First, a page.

Louis-Albert de Broglie, son of the former minister Jean de Broglie, comes from a family that has included several marshals, five academicians and a Nobel Prize winner.
He indulges his passion for botany at the Château de la Bourdaisière (Indre-et-Loire), in the Loire Valley, which he has owned since 1991.
Since 1992, he has planted many varieties of plants in the castle's vegetable garden, including forgotten vegetables, but especially tomatoes, a fruit he is particularly fond of.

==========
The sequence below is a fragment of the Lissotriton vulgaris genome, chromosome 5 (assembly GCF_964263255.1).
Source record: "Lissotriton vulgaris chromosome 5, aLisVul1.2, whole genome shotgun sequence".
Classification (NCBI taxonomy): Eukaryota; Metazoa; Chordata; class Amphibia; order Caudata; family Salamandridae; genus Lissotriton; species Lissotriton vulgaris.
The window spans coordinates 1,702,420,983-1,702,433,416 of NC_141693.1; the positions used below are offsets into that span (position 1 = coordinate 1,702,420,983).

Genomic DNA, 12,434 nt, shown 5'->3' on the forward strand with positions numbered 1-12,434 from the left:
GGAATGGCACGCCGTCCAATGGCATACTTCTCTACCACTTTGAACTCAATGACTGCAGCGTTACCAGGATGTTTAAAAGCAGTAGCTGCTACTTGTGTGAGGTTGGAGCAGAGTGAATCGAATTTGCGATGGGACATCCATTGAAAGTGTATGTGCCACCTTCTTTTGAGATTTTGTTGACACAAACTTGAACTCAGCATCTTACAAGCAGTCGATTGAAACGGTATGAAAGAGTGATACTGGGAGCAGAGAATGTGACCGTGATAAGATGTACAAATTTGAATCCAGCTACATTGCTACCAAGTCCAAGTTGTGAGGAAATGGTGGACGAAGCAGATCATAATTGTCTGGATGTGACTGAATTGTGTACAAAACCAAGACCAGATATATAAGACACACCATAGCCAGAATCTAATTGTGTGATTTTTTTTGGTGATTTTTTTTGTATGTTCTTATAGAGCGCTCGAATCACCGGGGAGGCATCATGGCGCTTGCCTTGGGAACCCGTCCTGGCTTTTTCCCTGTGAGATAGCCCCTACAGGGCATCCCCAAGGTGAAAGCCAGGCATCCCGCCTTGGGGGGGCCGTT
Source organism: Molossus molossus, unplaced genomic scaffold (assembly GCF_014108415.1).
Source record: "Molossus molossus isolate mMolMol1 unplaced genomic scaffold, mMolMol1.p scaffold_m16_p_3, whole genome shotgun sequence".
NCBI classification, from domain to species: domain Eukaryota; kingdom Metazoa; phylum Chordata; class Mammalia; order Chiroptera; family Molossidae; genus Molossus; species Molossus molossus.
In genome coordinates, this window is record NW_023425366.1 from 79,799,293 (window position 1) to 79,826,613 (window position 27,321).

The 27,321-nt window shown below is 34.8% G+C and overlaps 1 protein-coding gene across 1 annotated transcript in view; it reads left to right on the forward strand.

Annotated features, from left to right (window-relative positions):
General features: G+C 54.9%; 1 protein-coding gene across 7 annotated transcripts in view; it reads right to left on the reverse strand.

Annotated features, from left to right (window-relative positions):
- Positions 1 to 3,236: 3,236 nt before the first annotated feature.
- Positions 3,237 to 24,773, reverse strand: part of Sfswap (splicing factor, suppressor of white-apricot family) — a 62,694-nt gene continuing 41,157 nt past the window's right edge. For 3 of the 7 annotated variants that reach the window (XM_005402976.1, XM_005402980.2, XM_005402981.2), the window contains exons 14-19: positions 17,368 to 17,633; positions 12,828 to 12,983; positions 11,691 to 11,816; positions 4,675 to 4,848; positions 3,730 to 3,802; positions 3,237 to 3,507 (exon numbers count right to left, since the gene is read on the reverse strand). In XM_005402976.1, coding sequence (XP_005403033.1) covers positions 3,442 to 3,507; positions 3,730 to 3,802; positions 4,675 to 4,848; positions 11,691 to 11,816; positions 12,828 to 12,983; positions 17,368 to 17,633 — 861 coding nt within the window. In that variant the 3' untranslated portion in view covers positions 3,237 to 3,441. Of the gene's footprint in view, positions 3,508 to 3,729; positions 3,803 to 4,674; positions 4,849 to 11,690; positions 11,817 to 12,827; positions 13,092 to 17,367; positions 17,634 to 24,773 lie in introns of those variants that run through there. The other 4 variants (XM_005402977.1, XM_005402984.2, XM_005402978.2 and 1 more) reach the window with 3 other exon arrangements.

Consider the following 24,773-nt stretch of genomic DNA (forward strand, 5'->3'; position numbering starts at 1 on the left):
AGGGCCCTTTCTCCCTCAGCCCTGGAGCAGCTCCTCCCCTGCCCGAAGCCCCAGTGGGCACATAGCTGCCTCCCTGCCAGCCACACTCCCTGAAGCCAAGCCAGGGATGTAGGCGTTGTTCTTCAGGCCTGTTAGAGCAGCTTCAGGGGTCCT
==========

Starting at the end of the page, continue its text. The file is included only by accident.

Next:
In 1998 he turned it into the National Tomato Conservatory, with countless varieties from all over the world.
Very committed to the preservation of biodiversity, Louis-Albert de Broglie bought the venerable Deyrolle entomology and taxidermy house in 2000, one of the oldest in Paris, whose museum-shop has now reopened its doors after being ravaged by fire in 2008.
In 2012, he published "Les tomates du prince jardinier: 650 varieties and their recipes" with Michel Lafon.
Louis Albert de Broglie will speak in plenary around 16:30 on the theme of the Fertile City.